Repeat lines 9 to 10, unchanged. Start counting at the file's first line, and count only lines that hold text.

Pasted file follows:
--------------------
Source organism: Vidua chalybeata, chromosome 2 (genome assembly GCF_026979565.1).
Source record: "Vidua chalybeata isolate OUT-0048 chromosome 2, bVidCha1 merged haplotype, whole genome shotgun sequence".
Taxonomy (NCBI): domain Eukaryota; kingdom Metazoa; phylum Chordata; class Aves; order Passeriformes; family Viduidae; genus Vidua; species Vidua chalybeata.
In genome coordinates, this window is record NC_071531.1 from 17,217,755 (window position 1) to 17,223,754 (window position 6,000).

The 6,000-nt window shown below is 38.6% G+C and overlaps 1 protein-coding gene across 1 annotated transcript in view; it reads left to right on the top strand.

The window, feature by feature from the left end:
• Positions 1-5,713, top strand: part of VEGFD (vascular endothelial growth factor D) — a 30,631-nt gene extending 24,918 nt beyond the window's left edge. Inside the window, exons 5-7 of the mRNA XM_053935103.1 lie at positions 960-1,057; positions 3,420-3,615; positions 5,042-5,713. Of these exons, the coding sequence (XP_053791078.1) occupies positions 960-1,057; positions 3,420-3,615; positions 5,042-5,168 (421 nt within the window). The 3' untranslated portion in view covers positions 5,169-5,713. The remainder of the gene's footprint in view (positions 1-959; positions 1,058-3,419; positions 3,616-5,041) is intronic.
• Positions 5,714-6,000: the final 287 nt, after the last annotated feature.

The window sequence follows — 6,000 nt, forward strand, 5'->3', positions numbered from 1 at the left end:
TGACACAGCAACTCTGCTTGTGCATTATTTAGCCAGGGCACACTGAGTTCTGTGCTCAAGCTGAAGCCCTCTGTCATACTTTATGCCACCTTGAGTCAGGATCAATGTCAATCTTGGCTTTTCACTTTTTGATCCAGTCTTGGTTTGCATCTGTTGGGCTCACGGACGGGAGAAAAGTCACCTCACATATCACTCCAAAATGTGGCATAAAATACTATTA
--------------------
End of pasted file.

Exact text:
The window sequence follows — 6,000 nt, forward strand, 5'->3', positions numbered from 1 at the left end:
TGACACAGCAACTCTGCTTGTGCATTATTTAGCCAGGGCACACTGAGTTCTGTGCTCAAGCTGAAGCCCTCTGTCATACTTTATGCCACCTTGAGTCAGGATCAATGTCAATCTTGGCTTTTCACTTTTTGATCCAGTCTTGGTTTGCATCTGTTGGGCTCACGGACGGGAGAAAAGTCACCTCACATATCACTCCAAAATGTGGCATAAAATACTATTA